In this brilliant, lively, and eye-opening investigation, Tom Vanderbilt examines the perceptual limits and cognitive underpinnings that make us worse drivers than we think we are. He demonstrates why plans to protect pedestrians from cars often lead to more accidents. He uncovers who is more likely to honk at whom, and why. He explains why traffic jams form, outlines the unintended consequences of our quest for safety, and even identifies the most common mistake drivers make in parking lots. Traffic, a New York Times Notable Book and one of the Best Books of the Year according to The Washington Post, The Cleveland Plain-Dealer, and Rocky Mountain News, is about more than driving: it's about human nature. It will change the way we see ourselves and the world around us, and it may even make us better drivers.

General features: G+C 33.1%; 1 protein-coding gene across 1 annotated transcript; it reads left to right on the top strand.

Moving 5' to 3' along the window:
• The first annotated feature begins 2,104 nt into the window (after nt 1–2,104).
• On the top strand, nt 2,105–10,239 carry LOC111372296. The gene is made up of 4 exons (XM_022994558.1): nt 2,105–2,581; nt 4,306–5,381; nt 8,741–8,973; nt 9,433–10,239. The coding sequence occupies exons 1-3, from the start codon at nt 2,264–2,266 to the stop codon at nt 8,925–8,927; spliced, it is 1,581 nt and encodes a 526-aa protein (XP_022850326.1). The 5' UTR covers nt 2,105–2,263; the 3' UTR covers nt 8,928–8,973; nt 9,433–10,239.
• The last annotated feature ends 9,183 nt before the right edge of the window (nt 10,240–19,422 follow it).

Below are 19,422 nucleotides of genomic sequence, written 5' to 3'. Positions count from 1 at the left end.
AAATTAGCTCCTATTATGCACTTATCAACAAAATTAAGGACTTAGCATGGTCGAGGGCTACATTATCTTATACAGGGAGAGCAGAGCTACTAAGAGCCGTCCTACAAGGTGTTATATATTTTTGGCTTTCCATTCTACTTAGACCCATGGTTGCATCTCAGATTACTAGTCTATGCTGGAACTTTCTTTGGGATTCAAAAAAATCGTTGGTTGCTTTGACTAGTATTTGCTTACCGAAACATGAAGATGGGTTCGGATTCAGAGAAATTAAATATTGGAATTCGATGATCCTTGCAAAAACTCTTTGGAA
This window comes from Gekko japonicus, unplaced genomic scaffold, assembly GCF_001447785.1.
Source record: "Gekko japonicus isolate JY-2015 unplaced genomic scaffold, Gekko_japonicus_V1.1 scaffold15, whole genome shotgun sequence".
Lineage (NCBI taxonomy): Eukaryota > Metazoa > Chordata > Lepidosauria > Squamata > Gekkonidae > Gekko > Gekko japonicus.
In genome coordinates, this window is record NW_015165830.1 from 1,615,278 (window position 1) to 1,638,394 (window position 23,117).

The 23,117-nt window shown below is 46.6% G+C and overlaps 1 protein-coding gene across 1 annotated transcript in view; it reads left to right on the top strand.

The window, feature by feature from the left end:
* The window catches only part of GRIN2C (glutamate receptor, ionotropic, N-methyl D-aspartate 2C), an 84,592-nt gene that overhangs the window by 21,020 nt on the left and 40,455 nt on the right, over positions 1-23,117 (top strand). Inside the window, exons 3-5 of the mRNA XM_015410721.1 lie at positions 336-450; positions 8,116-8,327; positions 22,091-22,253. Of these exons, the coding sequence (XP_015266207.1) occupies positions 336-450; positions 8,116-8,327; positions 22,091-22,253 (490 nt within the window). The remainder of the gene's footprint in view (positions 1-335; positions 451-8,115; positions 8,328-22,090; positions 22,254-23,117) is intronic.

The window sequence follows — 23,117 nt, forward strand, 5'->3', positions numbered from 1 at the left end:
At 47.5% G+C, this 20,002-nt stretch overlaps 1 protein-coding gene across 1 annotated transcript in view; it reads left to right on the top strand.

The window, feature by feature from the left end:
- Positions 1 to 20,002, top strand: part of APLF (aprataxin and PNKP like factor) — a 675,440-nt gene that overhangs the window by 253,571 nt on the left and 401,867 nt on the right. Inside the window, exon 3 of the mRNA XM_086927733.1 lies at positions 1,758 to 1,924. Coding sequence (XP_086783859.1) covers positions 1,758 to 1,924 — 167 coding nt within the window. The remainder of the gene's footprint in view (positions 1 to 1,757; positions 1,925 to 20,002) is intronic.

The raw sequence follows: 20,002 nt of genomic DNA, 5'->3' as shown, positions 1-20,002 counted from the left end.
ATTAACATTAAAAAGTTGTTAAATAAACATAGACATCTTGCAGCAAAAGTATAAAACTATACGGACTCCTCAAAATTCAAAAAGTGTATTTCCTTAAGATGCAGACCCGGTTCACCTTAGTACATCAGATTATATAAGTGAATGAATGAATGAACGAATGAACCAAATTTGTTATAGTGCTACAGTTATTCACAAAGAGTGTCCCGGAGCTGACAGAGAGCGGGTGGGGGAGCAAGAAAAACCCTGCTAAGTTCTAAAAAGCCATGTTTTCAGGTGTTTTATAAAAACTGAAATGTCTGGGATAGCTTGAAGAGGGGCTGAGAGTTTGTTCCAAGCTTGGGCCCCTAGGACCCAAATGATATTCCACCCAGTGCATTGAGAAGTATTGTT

Tom Vanderbilt writes about design, technology, science and culture for Wired, Slate, The New York Times and other publications. He lives in Brooklyn and drives a 2001 Volvo V40. Check out his "companion blog" to the book: How We Drive. (booksense)